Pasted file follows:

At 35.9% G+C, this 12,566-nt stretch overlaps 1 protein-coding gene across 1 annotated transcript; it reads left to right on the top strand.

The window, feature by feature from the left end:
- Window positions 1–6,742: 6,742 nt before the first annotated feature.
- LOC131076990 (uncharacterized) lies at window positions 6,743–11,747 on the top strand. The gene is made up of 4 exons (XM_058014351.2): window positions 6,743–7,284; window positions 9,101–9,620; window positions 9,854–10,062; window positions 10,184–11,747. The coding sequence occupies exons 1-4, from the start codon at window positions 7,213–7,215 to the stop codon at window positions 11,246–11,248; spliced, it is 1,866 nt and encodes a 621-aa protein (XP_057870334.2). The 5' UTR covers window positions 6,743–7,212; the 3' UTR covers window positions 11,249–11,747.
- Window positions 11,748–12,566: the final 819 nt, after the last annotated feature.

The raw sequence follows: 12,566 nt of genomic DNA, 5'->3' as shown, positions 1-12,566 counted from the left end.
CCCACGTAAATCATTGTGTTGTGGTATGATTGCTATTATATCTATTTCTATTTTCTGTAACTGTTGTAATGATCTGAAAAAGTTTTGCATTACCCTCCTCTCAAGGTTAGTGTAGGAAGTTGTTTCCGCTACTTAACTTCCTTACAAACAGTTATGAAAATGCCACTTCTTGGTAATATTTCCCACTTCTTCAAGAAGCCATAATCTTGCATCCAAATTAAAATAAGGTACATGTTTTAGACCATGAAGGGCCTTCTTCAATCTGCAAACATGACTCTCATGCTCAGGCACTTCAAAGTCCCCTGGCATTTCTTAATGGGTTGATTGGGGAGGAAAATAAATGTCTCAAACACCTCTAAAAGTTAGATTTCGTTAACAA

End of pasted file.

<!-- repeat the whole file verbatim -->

At 35.9% G+C, this 12,566-nt stretch overlaps 1 protein-coding gene across 1 annotated transcript; it reads left to right on the top strand.

The window, feature by feature from the left end:
- Window positions 1–6,742: 6,742 nt before the first annotated feature.
- LOC131076990 (uncharacterized) lies at window positions 6,743–11,747 on the top strand. The gene is made up of 4 exons (XM_058014351.2): window positions 6,743–7,284; window positions 9,101–9,620; window positions 9,854–10,062; window positions 10,184–11,747. The coding sequence occupies exons 1-4, from the start codon at window positions 7,213–7,215 to the stop codon at window positions 11,246–11,248; spliced, it is 1,866 nt and encodes a 621-aa protein (XP_057870334.2). The 5' UTR covers window positions 6,743–7,212; the 3' UTR covers window positions 11,249–11,747.
- Window positions 11,748–12,566: the final 819 nt, after the last annotated feature.

The raw sequence follows: 12,566 nt of genomic DNA, 5'->3' as shown, positions 1-12,566 counted from the left end.
CCCACGTAAATCATTGTGTTGTGGTATGATTGCTATTATATCTATTTCTATTTTCTGTAACTGTTGTAATGATCTGAAAAAGTTTTGCATTACCCTCCTCTCAAGGTTAGTGTAGGAAGTTGTTTCCGCTACTTAACTTCCTTACAAACAGTTATGAAAATGCCACTTCTTGGTAATATTTCCCACTTCTTCAAGAAGCCATAATCTTGCATCCAAATTAAAATAAGGTACATGTTTTAGACCATGAAGGGCCTTCTTCAATCTGCAAACATGACTCTCATGCTCAGGCACTTCAAAGTCCCCTGGCATTTCTTAATGGGTTGATTGGGGAGGAAAATAAATGTCTCAAACACCTCTAAAAGTTAGATTTCGTTAACAA